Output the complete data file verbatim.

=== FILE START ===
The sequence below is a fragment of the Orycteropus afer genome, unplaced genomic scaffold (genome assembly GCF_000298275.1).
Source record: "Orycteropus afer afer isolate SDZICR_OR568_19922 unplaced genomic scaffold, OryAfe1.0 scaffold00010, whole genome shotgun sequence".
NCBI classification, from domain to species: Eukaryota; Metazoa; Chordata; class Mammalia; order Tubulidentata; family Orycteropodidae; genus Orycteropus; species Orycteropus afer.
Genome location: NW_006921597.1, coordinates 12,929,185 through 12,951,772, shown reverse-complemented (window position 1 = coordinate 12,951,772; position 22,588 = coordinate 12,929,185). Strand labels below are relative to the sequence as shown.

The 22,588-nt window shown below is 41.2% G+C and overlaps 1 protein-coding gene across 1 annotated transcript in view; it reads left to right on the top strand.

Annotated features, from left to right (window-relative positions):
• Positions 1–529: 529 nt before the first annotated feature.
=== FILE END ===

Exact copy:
The sequence below is a fragment of the Orycteropus afer genome, unplaced genomic scaffold (genome assembly GCF_000298275.1).
Source record: "Orycteropus afer afer isolate SDZICR_OR568_19922 unplaced genomic scaffold, OryAfe1.0 scaffold00010, whole genome shotgun sequence".
NCBI classification, from domain to species: Eukaryota; Metazoa; Chordata; class Mammalia; order Tubulidentata; family Orycteropodidae; genus Orycteropus; species Orycteropus afer.
Genome location: NW_006921597.1, coordinates 12,929,185 through 12,951,772, shown reverse-complemented (window position 1 = coordinate 12,951,772; position 22,588 = coordinate 12,929,185). Strand labels below are relative to the sequence as shown.

The 22,588-nt window shown below is 41.2% G+C and overlaps 1 protein-coding gene across 1 annotated transcript in view; it reads left to right on the top strand.

Annotated features, from left to right (window-relative positions):
• Positions 1–529: 529 nt before the first annotated feature.